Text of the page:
- Top congressional leaders clinched a stimulus deal after months of on-again, off-again negotiations.
- The agreement is expected to contain $600 stimulus checks and $300 federal weekly unemployment benefits.
- The deal could pave the way for a quick series of votes on Sunday afternoon only hours before the government funding deadline expires.
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Congressional leaders on Sunday struck a long-awaited deal on a $900 billion federal rescue package, clearing final policy hurdles and paving the way for passage amid an especially dark stretch of the pandemic.
Senate Majority Leader Mitch McConnell made the announcement from the Senate floor on Sunday afternoon.
"The four leaders of the Senate and House finalized an agreement," the Kentucky Republican said. "It will be another major rescue package for the American people."
He said the package would total around $900 billion.
Negotiations kicked off earlier this week in a series of back-to-back meetings between House Speaker Nancy Pelosi, Senate Minority Leader Chuck Schumer, McConnell, and House Minority Leader Kevin McCarthy. The group signaled it was making steady progress in the last few days.
The relief package is expected to contain:
- $600 stimulus checks for individuals
- $300 weekly federal unemployment insurance for 11 weeks
- $300 billion in funds for a revival of the Paycheck Protection Program for small businesses
The announcement of a deal could lead to a rapid-fire series of votes in the House and Senate on Sunday, only hours before the deadline for government funding expires at 11:59pm. Lawmakers will have a very slim margin for error unless they pass a stopgap funding bill to keep federal agencies financed for another day or several.
Congressional leaders set up a swift timetable. House Majority Leader Steny Hoyer, a Democrat from Maryland, told rank-and-file lawmakers to stand by on Sunday for House votes on "government funding and further coronavirus relief legislation." They're also attempting to pass a $1.4 trillion spending bill to fund the government into next year.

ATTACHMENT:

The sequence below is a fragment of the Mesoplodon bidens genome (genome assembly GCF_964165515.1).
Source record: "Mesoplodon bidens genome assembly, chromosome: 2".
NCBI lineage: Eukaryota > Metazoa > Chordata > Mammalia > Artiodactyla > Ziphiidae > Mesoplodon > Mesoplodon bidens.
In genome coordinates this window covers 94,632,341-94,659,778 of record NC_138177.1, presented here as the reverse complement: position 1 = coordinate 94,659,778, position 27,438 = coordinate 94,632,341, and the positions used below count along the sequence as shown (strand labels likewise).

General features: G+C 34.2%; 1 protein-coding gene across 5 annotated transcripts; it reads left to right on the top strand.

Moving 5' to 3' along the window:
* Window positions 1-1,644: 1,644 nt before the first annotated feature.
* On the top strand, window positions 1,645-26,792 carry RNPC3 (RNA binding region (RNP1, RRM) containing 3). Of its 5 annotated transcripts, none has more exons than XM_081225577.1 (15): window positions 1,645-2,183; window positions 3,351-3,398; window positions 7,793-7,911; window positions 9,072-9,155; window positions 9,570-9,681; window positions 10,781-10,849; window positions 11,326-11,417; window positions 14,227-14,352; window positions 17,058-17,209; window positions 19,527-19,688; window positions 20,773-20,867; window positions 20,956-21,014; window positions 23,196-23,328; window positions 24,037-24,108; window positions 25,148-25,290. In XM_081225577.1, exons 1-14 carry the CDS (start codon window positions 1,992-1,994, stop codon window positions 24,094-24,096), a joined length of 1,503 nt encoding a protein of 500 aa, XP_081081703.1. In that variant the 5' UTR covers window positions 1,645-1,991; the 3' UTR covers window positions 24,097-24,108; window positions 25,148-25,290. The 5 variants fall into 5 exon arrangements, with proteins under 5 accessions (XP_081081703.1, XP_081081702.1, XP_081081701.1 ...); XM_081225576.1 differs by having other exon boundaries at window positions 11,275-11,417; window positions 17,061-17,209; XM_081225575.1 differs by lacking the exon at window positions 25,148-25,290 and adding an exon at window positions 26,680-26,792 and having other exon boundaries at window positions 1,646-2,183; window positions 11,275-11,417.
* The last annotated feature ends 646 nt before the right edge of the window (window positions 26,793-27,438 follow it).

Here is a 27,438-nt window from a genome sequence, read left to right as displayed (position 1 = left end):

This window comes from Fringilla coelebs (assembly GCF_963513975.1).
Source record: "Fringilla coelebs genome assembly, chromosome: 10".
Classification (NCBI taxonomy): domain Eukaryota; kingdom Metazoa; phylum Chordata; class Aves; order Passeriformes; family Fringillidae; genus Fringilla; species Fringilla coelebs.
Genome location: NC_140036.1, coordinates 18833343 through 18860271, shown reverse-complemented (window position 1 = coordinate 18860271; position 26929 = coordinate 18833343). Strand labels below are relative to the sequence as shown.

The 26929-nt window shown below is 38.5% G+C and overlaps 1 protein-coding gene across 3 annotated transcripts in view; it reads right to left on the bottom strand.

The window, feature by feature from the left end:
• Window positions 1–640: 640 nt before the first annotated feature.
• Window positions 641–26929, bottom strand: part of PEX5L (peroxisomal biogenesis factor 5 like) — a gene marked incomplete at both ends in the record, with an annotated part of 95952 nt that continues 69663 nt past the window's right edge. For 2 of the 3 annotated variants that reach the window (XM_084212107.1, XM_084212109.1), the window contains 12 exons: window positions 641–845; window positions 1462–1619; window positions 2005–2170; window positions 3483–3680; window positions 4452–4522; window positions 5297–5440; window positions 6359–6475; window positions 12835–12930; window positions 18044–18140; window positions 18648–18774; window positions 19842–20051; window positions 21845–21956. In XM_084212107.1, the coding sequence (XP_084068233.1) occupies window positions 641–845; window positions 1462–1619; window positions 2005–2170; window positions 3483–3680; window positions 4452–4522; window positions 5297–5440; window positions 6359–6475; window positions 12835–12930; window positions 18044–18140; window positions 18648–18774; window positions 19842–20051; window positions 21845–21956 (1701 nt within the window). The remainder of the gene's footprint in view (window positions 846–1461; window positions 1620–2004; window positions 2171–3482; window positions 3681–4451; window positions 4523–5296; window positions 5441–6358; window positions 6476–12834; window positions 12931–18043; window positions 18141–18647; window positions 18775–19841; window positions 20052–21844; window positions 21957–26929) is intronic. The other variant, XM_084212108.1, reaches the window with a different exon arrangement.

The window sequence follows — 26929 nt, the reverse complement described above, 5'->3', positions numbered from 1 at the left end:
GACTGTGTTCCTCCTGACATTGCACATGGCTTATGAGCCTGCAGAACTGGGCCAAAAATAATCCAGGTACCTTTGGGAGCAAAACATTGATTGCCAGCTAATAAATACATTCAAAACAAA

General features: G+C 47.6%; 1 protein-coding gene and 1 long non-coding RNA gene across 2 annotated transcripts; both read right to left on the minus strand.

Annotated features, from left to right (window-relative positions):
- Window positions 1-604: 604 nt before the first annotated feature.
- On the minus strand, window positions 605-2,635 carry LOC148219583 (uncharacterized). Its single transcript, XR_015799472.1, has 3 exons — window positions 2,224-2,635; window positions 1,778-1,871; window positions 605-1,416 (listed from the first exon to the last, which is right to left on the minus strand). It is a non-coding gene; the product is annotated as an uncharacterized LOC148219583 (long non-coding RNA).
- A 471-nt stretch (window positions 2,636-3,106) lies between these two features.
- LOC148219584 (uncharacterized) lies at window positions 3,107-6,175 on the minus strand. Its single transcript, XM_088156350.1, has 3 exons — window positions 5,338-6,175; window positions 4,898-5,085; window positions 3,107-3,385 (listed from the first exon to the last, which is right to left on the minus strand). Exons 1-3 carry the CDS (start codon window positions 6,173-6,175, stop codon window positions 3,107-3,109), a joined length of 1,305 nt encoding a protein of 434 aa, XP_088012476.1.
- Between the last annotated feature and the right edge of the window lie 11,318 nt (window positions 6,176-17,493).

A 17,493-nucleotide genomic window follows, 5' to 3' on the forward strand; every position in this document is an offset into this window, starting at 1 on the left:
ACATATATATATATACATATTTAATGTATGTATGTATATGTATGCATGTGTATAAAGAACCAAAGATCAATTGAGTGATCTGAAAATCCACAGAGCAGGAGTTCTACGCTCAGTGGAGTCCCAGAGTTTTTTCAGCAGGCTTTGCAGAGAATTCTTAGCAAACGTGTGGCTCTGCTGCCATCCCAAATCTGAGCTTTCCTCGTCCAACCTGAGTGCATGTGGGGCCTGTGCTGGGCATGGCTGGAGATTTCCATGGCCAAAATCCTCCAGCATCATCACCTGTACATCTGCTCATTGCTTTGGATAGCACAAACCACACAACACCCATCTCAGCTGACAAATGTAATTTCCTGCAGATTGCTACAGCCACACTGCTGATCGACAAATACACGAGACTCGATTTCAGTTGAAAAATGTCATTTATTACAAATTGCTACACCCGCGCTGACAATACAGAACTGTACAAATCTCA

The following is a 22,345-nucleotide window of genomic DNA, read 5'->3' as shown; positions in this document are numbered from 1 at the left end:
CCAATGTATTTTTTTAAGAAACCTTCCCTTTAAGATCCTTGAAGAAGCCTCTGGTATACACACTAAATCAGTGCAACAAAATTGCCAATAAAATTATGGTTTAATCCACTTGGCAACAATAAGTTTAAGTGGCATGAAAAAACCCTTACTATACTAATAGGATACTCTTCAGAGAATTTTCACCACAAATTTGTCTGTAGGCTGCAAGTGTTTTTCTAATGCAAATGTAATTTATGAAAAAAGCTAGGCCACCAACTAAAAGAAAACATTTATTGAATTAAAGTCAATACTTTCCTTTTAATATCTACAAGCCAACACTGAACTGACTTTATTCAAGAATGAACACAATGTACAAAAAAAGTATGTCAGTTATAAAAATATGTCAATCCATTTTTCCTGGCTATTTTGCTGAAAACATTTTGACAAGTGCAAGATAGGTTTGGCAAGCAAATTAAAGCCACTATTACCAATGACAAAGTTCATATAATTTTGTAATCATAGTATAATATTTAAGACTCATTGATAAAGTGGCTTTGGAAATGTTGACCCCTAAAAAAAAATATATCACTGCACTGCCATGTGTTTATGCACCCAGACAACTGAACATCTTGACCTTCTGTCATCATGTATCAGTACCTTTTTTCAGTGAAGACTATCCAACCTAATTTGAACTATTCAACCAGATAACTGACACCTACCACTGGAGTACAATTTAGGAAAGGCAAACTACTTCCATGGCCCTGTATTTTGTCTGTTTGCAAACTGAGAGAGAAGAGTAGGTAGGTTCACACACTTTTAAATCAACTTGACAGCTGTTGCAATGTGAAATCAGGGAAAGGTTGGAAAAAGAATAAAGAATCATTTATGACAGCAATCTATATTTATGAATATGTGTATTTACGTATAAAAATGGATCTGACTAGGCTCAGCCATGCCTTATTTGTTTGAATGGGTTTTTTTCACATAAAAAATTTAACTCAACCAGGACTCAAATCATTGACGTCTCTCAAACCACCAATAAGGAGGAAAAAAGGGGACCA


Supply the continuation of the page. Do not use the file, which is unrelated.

Senior Republicans and Democrats want to merge both pieces of legislation, meaning that lawmakers could have only hours to review a broad tax-and-spending package costing over $2 trillion. However, some top Republicans including Sen. John Cornyn of Texas have cast doubt the Senate can move that fast.
The agreement comes as the economic recovery is showing signs of slowing down with no new federal aid in nine months. States are enacting new restrictions to suppress the rapid spread of the virus. There's been a steady uptick in the number of Americans filing for unemployment benefits for the past three weeks, and job growth is in danger of fizzling out. The economy has regained just over half of the 22 million jobs lost in March and April.
But virus cases and deaths are reaching new highs. The pandemic has continued devastating the lives of Americans, with many small businesses are on the brink of financial ruin. A new study from the University of Chicago and the University of Notre Dame indicated 7.8 million people had fallen into poverty since late July.
Half of all small businesses in the country may have to close for good in the next year, according to a survey from the US Chamber of Commerce.
Congress is running up against the expiration of multiple federal benefit programs set up in the spring. Nearly 14 million people are threatened with the loss of all their unemployment assistance if some federal measures are not renewed, per Labor Department data.
A moratorium on evictions also expires December 31, putting millions of Americans at risk of losing their homes.